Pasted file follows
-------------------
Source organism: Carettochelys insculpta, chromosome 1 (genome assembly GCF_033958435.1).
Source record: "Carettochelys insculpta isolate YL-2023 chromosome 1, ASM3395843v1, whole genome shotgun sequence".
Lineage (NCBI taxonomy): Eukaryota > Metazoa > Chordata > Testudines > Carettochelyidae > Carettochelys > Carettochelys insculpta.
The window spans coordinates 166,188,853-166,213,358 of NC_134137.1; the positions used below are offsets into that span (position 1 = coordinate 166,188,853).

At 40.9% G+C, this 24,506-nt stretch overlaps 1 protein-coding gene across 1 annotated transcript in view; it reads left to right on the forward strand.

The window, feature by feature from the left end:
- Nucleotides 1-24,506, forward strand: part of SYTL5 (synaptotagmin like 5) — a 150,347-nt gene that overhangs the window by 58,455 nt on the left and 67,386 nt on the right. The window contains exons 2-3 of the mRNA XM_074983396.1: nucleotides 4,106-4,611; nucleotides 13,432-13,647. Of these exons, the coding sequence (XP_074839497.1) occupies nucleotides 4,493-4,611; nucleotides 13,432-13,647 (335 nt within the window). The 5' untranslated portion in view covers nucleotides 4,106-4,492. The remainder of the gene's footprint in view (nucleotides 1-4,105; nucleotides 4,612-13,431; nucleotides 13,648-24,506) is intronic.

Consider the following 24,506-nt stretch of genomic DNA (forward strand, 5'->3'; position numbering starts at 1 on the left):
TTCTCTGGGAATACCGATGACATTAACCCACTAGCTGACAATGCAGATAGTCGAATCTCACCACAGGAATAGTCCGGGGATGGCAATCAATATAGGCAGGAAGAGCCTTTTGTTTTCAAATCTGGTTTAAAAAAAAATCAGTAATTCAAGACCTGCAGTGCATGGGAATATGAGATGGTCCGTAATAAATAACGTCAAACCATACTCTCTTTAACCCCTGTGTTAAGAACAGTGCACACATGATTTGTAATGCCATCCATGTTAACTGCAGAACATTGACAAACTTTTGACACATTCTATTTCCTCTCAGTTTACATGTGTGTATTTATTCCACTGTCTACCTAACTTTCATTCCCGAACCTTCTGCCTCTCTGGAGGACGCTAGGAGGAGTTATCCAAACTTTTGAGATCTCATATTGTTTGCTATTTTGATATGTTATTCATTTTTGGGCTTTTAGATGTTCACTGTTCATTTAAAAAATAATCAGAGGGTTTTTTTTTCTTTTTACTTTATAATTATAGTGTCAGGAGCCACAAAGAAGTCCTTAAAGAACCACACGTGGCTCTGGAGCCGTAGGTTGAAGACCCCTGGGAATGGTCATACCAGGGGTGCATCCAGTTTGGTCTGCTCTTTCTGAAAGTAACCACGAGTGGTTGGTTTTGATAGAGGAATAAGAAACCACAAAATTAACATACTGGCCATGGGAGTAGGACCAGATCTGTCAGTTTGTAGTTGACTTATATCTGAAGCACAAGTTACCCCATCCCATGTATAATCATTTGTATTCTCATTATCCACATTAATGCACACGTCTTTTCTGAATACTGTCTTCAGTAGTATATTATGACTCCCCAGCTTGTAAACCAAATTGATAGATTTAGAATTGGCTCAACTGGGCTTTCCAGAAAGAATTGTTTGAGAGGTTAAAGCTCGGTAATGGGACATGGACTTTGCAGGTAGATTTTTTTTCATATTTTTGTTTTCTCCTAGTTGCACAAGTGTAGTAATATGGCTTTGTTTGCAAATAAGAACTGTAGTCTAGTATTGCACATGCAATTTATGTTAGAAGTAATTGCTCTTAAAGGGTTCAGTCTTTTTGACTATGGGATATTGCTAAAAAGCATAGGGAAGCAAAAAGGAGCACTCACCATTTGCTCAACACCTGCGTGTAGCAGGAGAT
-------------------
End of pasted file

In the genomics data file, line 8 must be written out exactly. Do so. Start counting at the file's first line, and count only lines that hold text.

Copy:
Consider the following 24,506-nt stretch of genomic DNA (forward strand, 5'->3'; position numbering starts at 1 on the left):